Description of the Evidence
Since about half of the world population is infected with H. pylori, antibacterial treatment for all people who are chronically infected may be impractical and could trigger antimicrobial resistance. Vaccination against H. pylori has been shown effective in experimental animal models, but thus far, such efficacy has not been studied in humans.
A meta-analysis of seven randomized studies, all conducted in areas with high-risk gastric cancer populations, and all but one study conducted in Asia, suggests that treatment of H. pylori may reduce gastric cancer risk (from 1.7% to 1.1%; relative risk [RR] = 0.65; 95% CI, 0.43–0.98). Only two studies assessed gastric cancer incidence as the primary study outcome, and two different studies were double blinded. It is unclear how generalizable the results may be to the North American population. It would be useful to know which subgroups of persons with H. pylori are particularly likely to develop cancer in order to decide which subgroups might be appropriate to consider for targeted screening and eradication. However, studies in H. pylori-infected subjects have been underpowered for determining progression to invasive cancer. Even studies of associations between baseline characteristics (such as age, alcohol use, and well water used as the source of drinking water in rural China) and histologic progression of intestinal metaplasia to more severe grades of metaplasia show associations of insufficient magnitude to be useful in clinical decision making.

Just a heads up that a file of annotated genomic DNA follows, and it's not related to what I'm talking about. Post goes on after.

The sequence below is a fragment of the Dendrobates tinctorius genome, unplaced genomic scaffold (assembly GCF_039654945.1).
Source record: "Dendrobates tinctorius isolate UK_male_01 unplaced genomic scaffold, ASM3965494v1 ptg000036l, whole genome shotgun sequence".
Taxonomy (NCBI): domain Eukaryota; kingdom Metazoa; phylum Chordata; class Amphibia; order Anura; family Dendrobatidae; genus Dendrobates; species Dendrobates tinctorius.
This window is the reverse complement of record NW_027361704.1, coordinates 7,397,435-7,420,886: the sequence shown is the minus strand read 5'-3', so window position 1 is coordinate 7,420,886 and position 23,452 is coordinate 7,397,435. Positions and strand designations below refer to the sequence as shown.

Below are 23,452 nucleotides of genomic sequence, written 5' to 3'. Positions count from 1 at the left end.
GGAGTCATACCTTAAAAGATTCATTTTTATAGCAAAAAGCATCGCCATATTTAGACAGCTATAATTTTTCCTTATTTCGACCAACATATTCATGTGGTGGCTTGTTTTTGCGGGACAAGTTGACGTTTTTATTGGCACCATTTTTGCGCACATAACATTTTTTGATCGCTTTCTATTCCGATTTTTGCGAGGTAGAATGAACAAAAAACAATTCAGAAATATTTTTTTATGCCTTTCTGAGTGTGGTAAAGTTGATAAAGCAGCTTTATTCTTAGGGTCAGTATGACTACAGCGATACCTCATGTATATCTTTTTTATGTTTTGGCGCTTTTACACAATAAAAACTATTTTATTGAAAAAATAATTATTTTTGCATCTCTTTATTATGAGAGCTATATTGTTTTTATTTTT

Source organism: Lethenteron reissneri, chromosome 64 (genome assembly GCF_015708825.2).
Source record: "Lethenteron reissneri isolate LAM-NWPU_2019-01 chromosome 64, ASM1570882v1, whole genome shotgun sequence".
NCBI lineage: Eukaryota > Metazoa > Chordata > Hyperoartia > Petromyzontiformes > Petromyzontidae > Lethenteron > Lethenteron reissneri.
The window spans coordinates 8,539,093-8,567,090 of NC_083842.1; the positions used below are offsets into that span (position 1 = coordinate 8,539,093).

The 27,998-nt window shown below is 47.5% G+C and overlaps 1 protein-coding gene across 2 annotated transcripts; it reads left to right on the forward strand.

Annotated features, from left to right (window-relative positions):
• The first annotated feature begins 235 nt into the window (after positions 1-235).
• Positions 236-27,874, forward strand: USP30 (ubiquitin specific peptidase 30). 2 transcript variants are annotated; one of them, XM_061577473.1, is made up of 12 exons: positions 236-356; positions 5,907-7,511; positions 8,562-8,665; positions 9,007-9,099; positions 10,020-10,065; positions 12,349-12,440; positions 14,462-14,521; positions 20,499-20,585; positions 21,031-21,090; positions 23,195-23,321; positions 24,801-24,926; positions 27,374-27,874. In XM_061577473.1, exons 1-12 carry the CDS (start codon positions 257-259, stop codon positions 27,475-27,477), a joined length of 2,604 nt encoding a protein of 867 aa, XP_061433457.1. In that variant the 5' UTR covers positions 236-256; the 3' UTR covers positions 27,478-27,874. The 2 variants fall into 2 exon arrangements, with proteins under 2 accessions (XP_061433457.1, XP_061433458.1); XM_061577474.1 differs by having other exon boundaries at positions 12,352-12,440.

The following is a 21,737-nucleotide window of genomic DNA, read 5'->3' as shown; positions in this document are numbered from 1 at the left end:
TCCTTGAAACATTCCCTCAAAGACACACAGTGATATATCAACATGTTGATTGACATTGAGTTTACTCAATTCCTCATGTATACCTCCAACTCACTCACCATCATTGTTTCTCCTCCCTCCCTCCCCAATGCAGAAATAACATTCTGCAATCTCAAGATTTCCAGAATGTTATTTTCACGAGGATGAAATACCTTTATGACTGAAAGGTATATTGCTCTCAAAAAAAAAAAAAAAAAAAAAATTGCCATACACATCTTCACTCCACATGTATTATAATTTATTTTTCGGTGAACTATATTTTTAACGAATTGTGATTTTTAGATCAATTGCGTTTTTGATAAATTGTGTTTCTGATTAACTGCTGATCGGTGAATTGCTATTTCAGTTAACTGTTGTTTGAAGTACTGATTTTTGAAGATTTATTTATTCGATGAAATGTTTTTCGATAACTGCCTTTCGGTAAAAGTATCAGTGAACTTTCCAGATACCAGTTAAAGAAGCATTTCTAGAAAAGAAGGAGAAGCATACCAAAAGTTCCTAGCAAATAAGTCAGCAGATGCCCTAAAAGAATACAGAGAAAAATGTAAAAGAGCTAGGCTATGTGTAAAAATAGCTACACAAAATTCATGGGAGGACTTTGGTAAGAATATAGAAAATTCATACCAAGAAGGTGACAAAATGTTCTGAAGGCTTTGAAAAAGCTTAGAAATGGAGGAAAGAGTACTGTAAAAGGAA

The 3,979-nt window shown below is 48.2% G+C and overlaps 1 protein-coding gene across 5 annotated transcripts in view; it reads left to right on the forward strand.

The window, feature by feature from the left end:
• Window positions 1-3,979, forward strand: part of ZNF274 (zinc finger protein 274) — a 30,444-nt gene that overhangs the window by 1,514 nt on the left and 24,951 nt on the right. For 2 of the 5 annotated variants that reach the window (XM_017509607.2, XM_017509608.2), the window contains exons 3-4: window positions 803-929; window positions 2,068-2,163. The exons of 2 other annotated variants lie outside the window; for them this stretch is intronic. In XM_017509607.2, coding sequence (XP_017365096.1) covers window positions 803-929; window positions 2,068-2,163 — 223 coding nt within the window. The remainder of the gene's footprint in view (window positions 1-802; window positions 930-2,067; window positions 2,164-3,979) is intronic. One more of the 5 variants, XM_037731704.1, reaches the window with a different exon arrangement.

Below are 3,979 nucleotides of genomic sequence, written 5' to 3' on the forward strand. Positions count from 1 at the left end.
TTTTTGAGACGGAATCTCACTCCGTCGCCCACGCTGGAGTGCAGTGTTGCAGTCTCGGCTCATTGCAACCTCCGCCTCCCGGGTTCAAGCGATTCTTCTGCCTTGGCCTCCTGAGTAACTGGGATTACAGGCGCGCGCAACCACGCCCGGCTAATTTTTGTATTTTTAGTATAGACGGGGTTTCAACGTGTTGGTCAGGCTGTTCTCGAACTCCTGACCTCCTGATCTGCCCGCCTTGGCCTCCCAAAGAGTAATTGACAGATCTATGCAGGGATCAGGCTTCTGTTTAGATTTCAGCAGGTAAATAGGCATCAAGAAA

Interventions With Inadequate Evidence as to Whether They Reduce the Risk of Stomach (Gastric) Cancer or Evidence of No Effect
Excessive salt intake has been identified as a possible risk factor for gastric cancer in correlation and case-control studies.[20,21] The daily intake of salt has decreased drastically in most western countries and in Japan, in part due to public health campaigns to reduce hypertensive diseases. This may be at least partially responsible for declines in gastric cancer rates. There is a consistent association between high salt intake and the risk of gastric cancer.
Epidemiologic evidence from case-control and cohort studies suggests that increased intake of fresh fruits and vegetables is associated with decreased gastric cancer rates.[21,22] However, no randomized controlled trials have been done to establish a causal association.